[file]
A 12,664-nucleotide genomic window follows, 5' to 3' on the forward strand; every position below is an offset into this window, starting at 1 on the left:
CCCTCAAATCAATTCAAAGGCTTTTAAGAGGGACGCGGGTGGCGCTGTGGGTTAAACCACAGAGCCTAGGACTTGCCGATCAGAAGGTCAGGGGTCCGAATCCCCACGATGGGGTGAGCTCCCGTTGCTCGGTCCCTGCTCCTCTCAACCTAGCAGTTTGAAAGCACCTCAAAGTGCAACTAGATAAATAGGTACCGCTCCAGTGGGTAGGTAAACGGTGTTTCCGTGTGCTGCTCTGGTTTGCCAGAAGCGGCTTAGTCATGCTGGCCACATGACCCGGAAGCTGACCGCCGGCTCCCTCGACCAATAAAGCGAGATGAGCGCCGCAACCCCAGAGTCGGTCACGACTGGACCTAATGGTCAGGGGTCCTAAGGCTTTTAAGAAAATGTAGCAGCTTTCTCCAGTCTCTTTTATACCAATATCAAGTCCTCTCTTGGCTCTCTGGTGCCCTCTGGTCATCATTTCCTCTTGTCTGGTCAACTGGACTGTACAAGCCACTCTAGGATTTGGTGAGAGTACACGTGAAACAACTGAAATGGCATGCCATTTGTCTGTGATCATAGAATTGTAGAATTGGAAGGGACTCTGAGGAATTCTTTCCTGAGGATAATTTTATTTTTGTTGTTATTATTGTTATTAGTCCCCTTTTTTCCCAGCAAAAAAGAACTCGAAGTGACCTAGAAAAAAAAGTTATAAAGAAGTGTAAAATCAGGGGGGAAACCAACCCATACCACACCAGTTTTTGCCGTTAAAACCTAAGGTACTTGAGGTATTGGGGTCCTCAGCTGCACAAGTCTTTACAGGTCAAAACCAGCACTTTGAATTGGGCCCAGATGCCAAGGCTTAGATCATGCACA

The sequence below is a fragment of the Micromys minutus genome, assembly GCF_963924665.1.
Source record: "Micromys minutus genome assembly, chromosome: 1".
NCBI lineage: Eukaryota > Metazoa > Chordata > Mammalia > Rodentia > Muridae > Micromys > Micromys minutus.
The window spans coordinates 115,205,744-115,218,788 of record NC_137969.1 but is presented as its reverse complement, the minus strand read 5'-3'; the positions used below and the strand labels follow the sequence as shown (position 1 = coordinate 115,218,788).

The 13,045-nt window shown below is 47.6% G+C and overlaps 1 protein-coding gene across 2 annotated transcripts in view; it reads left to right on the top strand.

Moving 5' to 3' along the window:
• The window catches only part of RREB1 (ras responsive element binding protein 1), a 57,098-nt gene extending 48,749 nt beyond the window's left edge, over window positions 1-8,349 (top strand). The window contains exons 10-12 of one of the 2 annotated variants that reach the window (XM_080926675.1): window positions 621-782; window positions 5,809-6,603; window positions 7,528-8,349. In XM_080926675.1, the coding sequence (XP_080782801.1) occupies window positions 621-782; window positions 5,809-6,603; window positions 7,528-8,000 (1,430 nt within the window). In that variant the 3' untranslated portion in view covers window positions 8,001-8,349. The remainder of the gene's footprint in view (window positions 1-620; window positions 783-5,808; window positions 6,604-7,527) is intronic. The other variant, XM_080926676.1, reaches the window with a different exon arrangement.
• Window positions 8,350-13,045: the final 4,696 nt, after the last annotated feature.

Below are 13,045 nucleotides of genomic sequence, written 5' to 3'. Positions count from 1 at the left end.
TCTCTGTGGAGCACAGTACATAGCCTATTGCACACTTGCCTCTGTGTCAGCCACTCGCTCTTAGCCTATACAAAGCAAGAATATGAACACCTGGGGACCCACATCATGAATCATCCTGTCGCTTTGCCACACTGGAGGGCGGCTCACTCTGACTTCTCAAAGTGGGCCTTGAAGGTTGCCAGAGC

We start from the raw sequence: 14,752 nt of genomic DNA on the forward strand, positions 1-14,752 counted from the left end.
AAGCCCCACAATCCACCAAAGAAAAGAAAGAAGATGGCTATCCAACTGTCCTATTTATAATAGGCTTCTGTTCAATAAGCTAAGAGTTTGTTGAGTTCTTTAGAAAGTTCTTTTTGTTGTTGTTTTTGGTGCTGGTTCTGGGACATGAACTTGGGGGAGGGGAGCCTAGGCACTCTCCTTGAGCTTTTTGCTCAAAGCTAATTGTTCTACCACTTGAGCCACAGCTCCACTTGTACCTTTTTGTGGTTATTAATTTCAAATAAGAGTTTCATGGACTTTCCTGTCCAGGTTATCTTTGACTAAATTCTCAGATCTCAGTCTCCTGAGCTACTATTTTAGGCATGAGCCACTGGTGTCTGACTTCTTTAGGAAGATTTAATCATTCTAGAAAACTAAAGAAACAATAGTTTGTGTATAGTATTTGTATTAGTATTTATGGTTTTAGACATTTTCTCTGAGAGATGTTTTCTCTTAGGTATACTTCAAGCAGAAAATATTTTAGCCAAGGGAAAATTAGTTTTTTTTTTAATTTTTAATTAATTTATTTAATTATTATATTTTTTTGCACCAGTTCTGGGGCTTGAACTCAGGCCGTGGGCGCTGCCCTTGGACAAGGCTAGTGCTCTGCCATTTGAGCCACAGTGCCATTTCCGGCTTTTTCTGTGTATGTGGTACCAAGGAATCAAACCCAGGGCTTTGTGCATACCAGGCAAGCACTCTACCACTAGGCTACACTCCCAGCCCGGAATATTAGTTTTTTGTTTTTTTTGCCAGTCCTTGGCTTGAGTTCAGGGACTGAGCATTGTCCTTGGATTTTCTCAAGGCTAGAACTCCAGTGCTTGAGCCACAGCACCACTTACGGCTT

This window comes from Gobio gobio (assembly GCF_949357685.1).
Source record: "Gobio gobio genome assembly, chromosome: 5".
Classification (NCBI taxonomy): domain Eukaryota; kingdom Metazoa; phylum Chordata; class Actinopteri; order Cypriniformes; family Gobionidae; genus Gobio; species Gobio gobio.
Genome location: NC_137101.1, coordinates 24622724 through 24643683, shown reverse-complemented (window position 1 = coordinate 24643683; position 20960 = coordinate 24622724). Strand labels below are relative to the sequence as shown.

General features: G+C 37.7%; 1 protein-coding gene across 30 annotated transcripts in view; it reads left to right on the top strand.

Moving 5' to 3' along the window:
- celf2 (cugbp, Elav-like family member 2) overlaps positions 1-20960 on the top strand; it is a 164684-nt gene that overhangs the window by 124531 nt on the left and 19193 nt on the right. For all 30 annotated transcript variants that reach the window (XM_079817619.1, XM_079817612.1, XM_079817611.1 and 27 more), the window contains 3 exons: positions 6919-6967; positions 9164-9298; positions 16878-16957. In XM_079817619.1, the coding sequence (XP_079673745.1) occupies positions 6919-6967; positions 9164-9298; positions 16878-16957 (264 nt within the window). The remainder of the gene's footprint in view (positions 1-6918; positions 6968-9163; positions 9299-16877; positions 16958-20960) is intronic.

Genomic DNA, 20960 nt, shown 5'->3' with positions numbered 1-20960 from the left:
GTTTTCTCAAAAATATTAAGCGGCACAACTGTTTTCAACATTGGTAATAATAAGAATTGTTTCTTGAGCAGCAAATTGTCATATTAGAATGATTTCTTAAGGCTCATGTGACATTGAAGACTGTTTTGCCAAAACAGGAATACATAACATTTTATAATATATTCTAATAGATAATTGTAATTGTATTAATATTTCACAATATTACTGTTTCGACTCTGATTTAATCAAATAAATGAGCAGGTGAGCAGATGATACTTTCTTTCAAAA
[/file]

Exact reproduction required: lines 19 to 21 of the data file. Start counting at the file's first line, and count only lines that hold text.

General features: G+C 37.7%; 1 protein-coding gene across 30 annotated transcripts in view; it reads left to right on the top strand.

Moving 5' to 3' along the window:
- celf2 (cugbp, Elav-like family member 2) overlaps positions 1-20960 on the top strand; it is a 164684-nt gene that overhangs the window by 124531 nt on the left and 19193 nt on the right. For all 30 annotated transcript variants that reach the window (XM_079817619.1, XM_079817612.1, XM_079817611.1 and 27 more), the window contains 3 exons: positions 6919-6967; positions 9164-9298; positions 16878-16957. In XM_079817619.1, the coding sequence (XP_079673745.1) occupies positions 6919-6967; positions 9164-9298; positions 16878-16957 (264 nt within the window). The remainder of the gene's footprint in view (positions 1-6918; positions 6968-9163; positions 9299-16877; positions 16958-20960) is intronic.